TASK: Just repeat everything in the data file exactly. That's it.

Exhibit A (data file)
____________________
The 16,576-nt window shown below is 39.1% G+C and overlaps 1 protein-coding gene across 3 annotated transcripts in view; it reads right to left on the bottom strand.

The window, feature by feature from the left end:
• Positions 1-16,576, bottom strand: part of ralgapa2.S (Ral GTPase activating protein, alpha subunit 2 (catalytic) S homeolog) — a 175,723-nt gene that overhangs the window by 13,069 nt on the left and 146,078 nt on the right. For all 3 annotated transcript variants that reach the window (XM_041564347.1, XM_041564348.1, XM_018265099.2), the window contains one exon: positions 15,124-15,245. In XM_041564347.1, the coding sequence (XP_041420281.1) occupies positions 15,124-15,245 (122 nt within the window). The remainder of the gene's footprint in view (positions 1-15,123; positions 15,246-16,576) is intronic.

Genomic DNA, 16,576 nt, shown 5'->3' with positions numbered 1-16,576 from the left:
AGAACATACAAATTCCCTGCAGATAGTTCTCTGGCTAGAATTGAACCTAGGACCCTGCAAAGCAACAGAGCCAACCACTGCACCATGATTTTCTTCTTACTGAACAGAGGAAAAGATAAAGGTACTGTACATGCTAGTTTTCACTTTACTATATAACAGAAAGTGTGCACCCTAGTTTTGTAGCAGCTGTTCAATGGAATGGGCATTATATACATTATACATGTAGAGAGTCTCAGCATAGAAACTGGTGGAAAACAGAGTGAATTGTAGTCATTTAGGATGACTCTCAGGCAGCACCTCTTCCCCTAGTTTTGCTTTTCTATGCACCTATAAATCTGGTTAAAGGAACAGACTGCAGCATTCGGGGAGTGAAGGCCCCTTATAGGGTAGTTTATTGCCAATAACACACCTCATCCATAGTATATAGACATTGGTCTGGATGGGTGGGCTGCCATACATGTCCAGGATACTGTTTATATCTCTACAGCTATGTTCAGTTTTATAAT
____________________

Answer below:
The 16,576-nt window shown below is 39.1% G+C and overlaps 1 protein-coding gene across 3 annotated transcripts in view; it reads right to left on the bottom strand.

The window, feature by feature from the left end:
• Positions 1-16,576, bottom strand: part of ralgapa2.S (Ral GTPase activating protein, alpha subunit 2 (catalytic) S homeolog) — a 175,723-nt gene that overhangs the window by 13,069 nt on the left and 146,078 nt on the right. For all 3 annotated transcript variants that reach the window (XM_041564347.1, XM_041564348.1, XM_018265099.2), the window contains one exon: positions 15,124-15,245. In XM_041564347.1, the coding sequence (XP_041420281.1) occupies positions 15,124-15,245 (122 nt within the window). The remainder of the gene's footprint in view (positions 1-15,123; positions 15,246-16,576) is intronic.

Genomic DNA, 16,576 nt, shown 5'->3' with positions numbered 1-16,576 from the left:
AGAACATACAAATTCCCTGCAGATAGTTCTCTGGCTAGAATTGAACCTAGGACCCTGCAAAGCAACAGAGCCAACCACTGCACCATGATTTTCTTCTTACTGAACAGAGGAAAAGATAAAGGTACTGTACATGCTAGTTTTCACTTTACTATATAACAGAAAGTGTGCACCCTAGTTTTGTAGCAGCTGTTCAATGGAATGGGCATTATATACATTATACATGTAGAGAGTCTCAGCATAGAAACTGGTGGAAAACAGAGTGAATTGTAGTCATTTAGGATGACTCTCAGGCAGCACCTCTTCCCCTAGTTTTGCTTTTCTATGCACCTATAAATCTGGTTAAAGGAACAGACTGCAGCATTCGGGGAGTGAAGGCCCCTTATAGGGTAGTTTATTGCCAATAACACACCTCATCCATAGTATATAGACATTGGTCTGGATGGGTGGGCTGCCATACATGTCCAGGATACTGTTTATATCTCTACAGCTATGTTCAGTTTTATAAT